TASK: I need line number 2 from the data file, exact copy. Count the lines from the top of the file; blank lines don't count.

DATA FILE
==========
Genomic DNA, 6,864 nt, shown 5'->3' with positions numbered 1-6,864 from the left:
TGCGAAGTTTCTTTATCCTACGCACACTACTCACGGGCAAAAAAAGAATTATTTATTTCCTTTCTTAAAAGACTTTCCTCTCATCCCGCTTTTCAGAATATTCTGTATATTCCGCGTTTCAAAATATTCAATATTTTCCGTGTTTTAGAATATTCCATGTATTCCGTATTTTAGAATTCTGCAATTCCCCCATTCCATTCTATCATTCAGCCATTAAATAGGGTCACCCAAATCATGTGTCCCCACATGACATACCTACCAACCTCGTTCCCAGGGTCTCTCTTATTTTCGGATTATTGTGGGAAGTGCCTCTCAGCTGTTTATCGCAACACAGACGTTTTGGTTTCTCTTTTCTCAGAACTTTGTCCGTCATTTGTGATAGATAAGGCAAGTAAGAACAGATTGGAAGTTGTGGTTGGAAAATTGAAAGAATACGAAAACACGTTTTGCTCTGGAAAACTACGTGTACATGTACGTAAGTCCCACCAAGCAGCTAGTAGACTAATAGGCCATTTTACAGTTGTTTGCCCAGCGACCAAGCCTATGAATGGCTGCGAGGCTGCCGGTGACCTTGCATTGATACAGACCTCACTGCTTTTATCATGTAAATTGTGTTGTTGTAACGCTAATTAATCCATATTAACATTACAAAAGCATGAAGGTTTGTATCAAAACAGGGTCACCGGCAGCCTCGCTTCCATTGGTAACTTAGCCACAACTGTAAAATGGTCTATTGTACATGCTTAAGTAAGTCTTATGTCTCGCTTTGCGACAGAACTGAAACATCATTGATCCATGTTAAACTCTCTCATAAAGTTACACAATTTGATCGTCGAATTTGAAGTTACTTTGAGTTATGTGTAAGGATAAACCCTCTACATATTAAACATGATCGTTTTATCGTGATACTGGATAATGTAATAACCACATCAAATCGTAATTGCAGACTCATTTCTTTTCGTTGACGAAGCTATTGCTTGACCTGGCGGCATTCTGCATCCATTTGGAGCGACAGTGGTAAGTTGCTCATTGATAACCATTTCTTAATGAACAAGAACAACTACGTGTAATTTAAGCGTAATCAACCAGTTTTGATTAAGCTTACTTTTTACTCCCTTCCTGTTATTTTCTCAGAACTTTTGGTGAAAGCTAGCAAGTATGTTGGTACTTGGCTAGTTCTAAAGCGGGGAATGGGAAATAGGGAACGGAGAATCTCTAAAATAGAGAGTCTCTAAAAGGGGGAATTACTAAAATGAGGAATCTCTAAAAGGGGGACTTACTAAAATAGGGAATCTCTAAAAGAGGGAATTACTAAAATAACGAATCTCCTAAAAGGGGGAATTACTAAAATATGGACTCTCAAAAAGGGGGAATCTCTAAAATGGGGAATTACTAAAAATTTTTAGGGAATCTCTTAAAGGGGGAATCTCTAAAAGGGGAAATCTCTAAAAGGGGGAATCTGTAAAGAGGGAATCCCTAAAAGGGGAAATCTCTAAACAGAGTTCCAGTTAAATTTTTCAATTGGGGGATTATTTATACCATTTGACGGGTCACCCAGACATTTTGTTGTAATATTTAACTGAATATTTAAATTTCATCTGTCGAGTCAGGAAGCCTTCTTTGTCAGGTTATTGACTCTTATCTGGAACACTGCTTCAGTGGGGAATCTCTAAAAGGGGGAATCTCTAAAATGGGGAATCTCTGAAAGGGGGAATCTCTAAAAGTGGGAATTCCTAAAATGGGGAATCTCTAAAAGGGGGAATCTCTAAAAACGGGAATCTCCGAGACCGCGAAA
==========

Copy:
TGCGAAGTTTCTTTATCCTACGCACACTACTCACGGGCAAAAAAAGAATTATTTATTTCCTTTCTTAAAAGACTTTCCTCTCATCCCGCTTTTCAGAATATTCTGTATATTCCGCGTTTCAAAATATTCAATATTTTCCGTGTTTTAGAATATTCCATGTATTCCGTATTTTAGAATTCTGCAATTCCCCCATTCCATTCTATCATTCAGCCATTAAATAGGGTCACCCAAATCATGTGTCCCCACATGACATACCTACCAACCTCGTTCCCAGGGTCTCTCTTATTTTCGGATTATTGTGGGAAGTGCCTCTCAGCTGTTTATCGCAACACAGACGTTTTGGTTTCTCTTTTCTCAGAACTTTGTCCGTCATTTGTGATAGATAAGGCAAGTAAGAACAGATTGGAAGTTGTGGTTGGAAAATTGAAAGAATACGAAAACACGTTTTGCTCTGGAAAACTACGTGTACATGTACGTAAGTCCCACCAAGCAGCTAGTAGACTAATAGGCCATTTTACAGTTGTTTGCCCAGCGACCAAGCCTATGAATGGCTGCGAGGCTGCCGGTGACCTTGCATTGATACAGACCTCACTGCTTTTATCATGTAAATTGTGTTGTTGTAACGCTAATTAATCCATATTAACATTACAAAAGCATGAAGGTTTGTATCAAAACAGGGTCACCGGCAGCCTCGCTTCCATTGGTAACTTAGCCACAACTGTAAAATGGTCTATTGTACATGCTTAAGTAAGTCTTATGTCTCGCTTTGCGACAGAACTGAAACATCATTGATCCATGTTAAACTCTCTCATAAAGTTACACAATTTGATCGTCGAATTTGAAGTTACTTTGAGTTATGTGTAAGGATAAACCCTCTACATATTAAACATGATCGTTTTATCGTGATACTGGATAATGTAATAACCACATCAAATCGTAATTGCAGACTCATTTCTTTTCGTTGACGAAGCTATTGCTTGACCTGGCGGCATTCTGCATCCATTTGGAGCGACAGTGGTAAGTTGCTCATTGATAACCATTTCTTAATGAACAAGAACAACTACGTGTAATTTAAGCGTAATCAACCAGTTTTGATTAAGCTTACTTTTTACTCCCTTCCTGTTATTTTCTCAGAACTTTTGGTGAAAGCTAGCAAGTATGTTGGTACTTGGCTAGTTCTAAAGCGGGGAATGGGAAATAGGGAACGGAGAATCTCTAAAATAGAGAGTCTCTAAAAGGGGGAATTACTAAAATGAGGAATCTCTAAAAGGGGGACTTACTAAAATAGGGAATCTCTAAAAGAGGGAATTACTAAAATAACGAATCTCCTAAAAGGGGGAATTACTAAAATATGGACTCTCAAAAAGGGGGAATCTCTAAAATGGGGAATTACTAAAAATTTTTAGGGAATCTCTTAAAGGGGGAATCTCTAAAAGGGGAAATCTCTAAAAGGGGGAATCTGTAAAGAGGGAATCCCTAAAAGGGGAAATCTCTAAACAGAGTTCCAGTTAAATTTTTCAATTGGGGGATTATTTATACCATTTGACGGGTCACCCAGACATTTTGTTGTAATATTTAACTGAATATTTAAATTTCATCTGTCGAGTCAGGAAGCCTTCTTTGTCAGGTTATTGACTCTTATCTGGAACACTGCTTCAGTGGGGAATCTCTAAAAGGGGGAATCTCTAAAATGGGGAATCTCTGAAAGGGGGAATCTCTAAAAGTGGGAATTCCTAAAATGGGGAATCTCTAAAAGGGGGAATCTCTAAAAACGGGAATCTCCGAGACCGCGAAA